An independent group has published a report on the problems with the electronic voting system trialled in Swindon in the local council elections in May. Many of the problems identified in the report were already widely known immediately after the election and many of it’s more serious allegations (e.g. that people could have voted twice) were readily refuted by the deputy returning officer. Others were not. Of particular concern are the lack of security
POs [Presiding Officers] were tasked with collecting laptops and other equipment relating to the setup and operation of polling stations. POs are expected to lead the opening and running of their polling station with security a primary concern. It is therefore surprising, given the security concerns that should accompany the use of computers in elections, that POs were allowed to take the laptops for voting home with them one day or more before the election. This provided considerable time for potentially malicious or fraudulent modifications to the laptops, by POs and others to whom they could have given access.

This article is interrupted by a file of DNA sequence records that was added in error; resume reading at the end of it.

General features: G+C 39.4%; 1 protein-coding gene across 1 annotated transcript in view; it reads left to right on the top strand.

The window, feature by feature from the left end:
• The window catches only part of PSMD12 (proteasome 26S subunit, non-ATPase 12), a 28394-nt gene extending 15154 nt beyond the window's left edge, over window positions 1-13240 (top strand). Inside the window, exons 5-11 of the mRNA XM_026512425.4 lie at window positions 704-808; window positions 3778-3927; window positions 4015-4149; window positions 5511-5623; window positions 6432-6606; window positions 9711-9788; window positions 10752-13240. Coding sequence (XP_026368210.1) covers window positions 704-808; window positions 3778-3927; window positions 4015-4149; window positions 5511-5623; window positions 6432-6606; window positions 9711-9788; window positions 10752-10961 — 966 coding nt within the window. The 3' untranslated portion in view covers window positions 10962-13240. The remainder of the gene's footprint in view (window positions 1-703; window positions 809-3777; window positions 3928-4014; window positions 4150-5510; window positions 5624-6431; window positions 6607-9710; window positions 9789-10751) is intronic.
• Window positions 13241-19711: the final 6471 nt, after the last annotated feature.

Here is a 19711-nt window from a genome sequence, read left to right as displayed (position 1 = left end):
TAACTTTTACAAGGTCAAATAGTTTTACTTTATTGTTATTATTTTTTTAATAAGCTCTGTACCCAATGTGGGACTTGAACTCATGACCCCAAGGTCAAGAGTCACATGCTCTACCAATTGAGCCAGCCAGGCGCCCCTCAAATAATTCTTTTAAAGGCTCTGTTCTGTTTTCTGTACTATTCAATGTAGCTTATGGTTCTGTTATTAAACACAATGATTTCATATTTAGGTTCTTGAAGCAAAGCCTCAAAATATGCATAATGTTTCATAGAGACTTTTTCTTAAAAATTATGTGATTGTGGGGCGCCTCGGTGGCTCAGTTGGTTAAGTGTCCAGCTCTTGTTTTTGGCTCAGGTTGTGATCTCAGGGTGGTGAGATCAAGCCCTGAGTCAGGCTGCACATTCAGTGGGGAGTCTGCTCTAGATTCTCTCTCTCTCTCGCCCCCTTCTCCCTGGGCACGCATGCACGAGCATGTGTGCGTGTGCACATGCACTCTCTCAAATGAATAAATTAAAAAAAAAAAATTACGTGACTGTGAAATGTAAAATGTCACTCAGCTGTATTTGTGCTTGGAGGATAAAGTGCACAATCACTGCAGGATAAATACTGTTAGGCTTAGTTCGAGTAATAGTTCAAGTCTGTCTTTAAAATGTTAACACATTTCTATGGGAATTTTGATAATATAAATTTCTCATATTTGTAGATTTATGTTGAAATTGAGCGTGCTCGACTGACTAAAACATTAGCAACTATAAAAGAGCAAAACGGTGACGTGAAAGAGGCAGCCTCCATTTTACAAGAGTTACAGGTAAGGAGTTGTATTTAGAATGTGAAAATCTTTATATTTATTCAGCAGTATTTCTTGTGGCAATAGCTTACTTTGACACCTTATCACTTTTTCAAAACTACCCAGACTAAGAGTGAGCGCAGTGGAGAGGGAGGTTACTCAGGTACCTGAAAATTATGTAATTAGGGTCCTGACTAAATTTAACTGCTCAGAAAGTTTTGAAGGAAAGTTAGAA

and lack of scrutiny.
In South Bucks and Swindon votes were downloaded and counted on computers controlled by supplier’s staff without any candidate, agent or observer able to examine the process…. In Swindon, CDs were delivered which were said to have the e-votes on them, but nobody had observed the votes being downloaded to the disks or seen what had happened to them until they were inserted into ‘clean’ machines at the count which, attendees were told, decrypted and counted the votes.
Also surprising, from the deputy returning officer’s response to the report, is just how many were expected to vote electronically.
We reduced the number of manual counting staff by about 50 people as we expected 40 per cent of the electorate to vote electronically, but only 24 per cent did.
Given that turn-out is highest amongst the elderly, lowest amongst those in their teens and twenties, to have expected almost half of active voters to change the habit of a lifetime and embrace the new technology was very optimistic.